Furthermore, as a corollary, one should not presume that drivers on Utah roads have no duty to yield to jaywalkers. UCA 41-6a-1006 specifies that all drivers of vehicles, at all times, must avoid colliding with a pedestrian. This statute makes perfect sense. A pedestrian versus a vehicle is not a fair fight. Just because a person is jaywalking does not mean that a driver has no obligation to stop for, or avoid striking, the pedestrian. Because the risk of catastrophic injury and death to a pedestrian if hit by a moving vehicle is so great, the law imposes a duty on all drivers to watch for and avoid pedestrians, regardless of whether the pedestrian should be walking at that particular location or not. If, in the example above, the young pedestrian was not crossing at an unmarked crosswalk but was crossing the street at another location where there was no intersection with pedestrian walkways on both sides, he would have violated the law by jaywalking. And if the same vehicle in our example were to strike him at a location other than in a legal marked or unmarked crosswalk, then liability and fault for the collision likely would be shared by both the driver and the pedestrian. The driver would be at fault for failing to see and avoid a pedestrian, and the pedestrian would also be at fault for jaywalking crossing the street outside of a legal crosswalk or other designated pedestrian pathway.

In sum, in Utah, the lack of a painted crosswalk or pedestrian markings at an intersection does not mean that no crosswalk exists. At any intersection, even if there is no marked or painted crosswalk, there is an unmarked crosswalk as a matter of law if, at the intersection, there is a pedestrian walkway on both sides of the intersection. As long as the pedestrian crosses approximately where a painted crosswalk would be placed if one were present at that intersection, the pedestrian is wholly within his rights to cross at the unmarked crosswalk. Drivers must always be on the lookout for a pedestrian, whether in an unmarked crosswalk, a marked crosswalk, or anywhere else on the road. If a pedestrian is in a legal, unmarked crosswalk, or other designated, legal crossing zone, a driver striking the pedestrian likely will be fully at fault for the collision.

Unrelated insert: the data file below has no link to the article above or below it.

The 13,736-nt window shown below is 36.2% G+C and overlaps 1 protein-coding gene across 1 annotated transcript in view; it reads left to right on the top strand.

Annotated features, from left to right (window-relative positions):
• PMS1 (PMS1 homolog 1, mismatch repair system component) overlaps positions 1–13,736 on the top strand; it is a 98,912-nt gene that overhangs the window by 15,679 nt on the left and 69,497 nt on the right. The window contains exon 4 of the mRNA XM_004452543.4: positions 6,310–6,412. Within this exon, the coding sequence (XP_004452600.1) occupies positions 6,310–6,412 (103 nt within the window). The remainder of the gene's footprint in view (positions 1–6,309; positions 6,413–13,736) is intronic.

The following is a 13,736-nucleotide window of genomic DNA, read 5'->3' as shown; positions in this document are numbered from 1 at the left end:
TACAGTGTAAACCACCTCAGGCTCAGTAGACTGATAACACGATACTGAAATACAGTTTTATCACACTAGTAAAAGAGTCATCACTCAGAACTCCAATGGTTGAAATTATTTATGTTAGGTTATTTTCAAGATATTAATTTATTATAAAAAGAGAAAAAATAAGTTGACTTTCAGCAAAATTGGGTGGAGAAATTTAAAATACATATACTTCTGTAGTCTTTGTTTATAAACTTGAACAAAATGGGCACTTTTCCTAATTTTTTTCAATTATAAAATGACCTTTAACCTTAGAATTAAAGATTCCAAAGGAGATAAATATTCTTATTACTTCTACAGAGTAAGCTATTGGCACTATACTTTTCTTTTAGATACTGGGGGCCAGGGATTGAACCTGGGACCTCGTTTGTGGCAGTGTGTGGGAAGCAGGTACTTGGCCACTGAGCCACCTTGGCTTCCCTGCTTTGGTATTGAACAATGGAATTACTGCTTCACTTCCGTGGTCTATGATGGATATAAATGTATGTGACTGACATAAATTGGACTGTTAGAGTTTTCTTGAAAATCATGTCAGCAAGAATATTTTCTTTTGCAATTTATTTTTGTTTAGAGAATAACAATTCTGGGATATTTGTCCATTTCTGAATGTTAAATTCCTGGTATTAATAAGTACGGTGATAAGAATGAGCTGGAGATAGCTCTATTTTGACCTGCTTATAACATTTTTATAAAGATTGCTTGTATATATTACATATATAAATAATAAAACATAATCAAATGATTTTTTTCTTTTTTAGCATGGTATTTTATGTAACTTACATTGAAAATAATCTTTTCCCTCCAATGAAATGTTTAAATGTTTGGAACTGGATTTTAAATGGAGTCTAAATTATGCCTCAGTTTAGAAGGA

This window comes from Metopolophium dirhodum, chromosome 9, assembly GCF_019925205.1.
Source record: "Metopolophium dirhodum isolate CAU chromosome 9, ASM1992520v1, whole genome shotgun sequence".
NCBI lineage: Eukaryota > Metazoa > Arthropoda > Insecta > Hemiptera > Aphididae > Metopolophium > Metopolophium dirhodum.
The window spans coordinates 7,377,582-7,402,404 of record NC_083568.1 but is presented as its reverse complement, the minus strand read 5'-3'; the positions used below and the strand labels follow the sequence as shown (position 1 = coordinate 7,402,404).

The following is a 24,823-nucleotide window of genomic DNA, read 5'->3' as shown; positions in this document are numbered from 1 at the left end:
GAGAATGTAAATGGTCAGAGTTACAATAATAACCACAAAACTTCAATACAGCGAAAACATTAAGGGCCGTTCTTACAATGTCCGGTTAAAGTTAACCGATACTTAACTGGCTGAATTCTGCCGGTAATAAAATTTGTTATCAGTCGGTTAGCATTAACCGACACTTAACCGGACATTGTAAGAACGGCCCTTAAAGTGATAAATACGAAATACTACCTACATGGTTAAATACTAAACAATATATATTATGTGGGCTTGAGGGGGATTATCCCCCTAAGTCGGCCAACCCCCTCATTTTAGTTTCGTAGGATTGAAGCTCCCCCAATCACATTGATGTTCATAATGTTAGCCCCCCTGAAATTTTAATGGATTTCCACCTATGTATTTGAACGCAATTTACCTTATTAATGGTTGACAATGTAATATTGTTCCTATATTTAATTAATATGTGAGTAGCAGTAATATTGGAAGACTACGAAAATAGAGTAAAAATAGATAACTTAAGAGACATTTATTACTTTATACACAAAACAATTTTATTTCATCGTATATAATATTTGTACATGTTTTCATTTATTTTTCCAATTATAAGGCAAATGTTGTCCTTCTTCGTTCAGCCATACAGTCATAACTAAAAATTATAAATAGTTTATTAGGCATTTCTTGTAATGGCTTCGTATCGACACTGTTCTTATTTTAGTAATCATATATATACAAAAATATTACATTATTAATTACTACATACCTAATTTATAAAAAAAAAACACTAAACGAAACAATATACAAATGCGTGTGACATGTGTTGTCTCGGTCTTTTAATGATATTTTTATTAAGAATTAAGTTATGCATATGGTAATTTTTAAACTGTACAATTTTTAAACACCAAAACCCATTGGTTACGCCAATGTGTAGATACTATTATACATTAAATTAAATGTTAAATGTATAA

The above article does not constitute legal advice to any person or for any case. It is for general informational purposes only and does not constitute or create any attorney-client relationship between the author and any reader of the article.

child abuse


By Michael I. Welker, Esq.

Wheels of Justice is a non-profit corporation, organized by a group of attorneys who are cycling enthusiasts, to raise money for, increase awareness of, and provide limited pro bono legal services to non-profit organizations that devote their time and passion to the prevention and reduction of child abuse, and assisting victims of abuse. Problems addressed by these institutions include child abuse, bullying, dysfunctional relationships, and internet safety threats. The organizations include: Prevent Child Abuse Utah, Friends of the Salt Lake County Children’s Justice Center, Operation Underground Railroad, and The Utah Domestic Violence Coalition. Each of these organizations fights, prevents, and ameliorates the effects of child abuse. These organizations are very good at what they do. They need our support.

Wheels of Justice organizes and operates fundraising bicycle rides in support of these organizations. Participation is not limited to lawyers. Nor is participation limited to accomplished or competitive-level riders. Any cyclist at any level can participate in the rides. Different rides include street cycling, mountain biking, or off-road cycling.